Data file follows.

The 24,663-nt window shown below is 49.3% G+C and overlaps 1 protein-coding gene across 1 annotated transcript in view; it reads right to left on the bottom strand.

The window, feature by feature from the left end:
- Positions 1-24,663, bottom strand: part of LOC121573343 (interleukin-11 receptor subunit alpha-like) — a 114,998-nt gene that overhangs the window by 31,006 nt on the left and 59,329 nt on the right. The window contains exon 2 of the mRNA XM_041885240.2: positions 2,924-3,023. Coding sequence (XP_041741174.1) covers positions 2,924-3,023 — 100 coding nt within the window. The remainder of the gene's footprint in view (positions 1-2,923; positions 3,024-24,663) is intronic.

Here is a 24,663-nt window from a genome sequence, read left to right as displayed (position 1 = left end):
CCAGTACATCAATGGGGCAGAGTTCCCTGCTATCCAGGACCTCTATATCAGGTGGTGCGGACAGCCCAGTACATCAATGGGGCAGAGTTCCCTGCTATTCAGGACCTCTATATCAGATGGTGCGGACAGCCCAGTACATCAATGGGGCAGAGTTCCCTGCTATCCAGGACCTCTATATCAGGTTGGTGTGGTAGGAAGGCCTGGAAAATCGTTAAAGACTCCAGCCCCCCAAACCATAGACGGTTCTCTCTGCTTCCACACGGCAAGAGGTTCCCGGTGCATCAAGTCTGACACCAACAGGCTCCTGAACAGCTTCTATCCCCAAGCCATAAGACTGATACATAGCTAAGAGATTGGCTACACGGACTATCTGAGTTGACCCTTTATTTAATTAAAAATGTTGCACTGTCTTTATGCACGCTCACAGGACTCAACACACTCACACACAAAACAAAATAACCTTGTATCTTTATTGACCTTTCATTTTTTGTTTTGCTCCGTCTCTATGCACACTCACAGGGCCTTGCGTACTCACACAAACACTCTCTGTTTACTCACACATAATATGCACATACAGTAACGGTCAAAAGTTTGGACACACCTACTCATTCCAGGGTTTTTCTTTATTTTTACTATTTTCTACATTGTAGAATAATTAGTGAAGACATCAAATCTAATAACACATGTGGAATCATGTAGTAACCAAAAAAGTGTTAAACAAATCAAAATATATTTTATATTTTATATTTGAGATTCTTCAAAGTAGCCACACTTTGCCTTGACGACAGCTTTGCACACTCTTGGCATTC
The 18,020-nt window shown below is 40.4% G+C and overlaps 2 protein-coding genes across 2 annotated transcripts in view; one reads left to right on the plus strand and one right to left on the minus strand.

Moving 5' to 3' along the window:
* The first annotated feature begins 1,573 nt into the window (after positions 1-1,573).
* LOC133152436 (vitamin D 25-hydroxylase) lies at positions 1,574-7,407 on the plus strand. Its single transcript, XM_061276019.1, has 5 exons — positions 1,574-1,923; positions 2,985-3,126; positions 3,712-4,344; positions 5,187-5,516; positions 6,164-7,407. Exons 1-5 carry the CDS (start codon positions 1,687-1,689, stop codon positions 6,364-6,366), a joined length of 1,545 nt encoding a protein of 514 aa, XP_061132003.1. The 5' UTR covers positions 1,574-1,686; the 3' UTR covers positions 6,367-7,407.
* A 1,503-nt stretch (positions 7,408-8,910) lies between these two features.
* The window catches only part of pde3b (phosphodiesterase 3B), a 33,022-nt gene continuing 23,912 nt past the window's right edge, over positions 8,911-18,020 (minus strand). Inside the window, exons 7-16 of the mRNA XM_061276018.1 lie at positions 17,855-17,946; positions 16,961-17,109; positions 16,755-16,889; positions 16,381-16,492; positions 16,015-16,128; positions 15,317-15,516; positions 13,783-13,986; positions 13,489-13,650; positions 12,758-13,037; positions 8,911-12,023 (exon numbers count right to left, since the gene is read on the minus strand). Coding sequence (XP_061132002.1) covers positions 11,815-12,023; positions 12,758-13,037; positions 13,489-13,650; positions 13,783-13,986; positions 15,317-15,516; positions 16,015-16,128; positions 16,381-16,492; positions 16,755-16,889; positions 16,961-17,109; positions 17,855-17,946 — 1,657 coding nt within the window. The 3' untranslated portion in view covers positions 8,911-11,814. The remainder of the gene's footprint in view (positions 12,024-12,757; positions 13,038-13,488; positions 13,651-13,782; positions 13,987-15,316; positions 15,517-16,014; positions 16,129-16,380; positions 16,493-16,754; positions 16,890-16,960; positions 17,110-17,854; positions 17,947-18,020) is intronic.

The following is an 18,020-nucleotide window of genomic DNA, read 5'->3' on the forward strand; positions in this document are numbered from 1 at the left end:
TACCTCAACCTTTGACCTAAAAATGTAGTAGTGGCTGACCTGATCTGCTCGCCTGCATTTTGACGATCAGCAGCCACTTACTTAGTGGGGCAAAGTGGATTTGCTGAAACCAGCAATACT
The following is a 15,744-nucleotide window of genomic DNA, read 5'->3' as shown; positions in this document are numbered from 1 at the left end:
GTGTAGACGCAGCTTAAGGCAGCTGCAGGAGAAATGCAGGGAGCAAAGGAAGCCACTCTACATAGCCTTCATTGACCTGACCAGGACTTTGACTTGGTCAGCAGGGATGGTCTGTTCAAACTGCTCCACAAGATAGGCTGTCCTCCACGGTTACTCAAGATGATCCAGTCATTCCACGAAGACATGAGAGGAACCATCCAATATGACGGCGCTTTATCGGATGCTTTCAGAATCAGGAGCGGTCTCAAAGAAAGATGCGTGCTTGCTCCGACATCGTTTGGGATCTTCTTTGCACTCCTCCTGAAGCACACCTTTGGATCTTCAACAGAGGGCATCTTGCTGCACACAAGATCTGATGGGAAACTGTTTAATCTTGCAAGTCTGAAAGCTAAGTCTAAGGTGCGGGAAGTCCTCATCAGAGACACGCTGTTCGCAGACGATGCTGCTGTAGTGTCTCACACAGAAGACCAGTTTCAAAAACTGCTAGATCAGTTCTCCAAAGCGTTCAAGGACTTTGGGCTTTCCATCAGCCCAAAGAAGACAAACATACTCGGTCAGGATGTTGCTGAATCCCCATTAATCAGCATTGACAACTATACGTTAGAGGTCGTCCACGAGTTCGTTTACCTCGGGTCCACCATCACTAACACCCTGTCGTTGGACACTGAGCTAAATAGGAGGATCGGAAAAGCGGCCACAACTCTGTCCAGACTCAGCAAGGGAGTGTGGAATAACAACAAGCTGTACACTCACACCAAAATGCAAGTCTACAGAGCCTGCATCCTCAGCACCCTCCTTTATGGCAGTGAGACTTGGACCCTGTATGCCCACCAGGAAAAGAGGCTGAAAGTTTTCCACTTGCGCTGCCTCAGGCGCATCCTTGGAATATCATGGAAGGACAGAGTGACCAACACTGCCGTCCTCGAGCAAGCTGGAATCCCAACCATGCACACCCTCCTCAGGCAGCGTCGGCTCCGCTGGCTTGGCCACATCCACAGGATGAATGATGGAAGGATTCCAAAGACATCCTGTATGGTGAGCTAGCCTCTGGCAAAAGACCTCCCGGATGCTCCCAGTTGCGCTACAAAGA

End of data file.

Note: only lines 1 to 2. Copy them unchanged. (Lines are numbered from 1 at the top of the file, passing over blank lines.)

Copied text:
The 24,663-nt window shown below is 49.3% G+C and overlaps 1 protein-coding gene across 1 annotated transcript in view; it reads right to left on the bottom strand.

The window, feature by feature from the left end: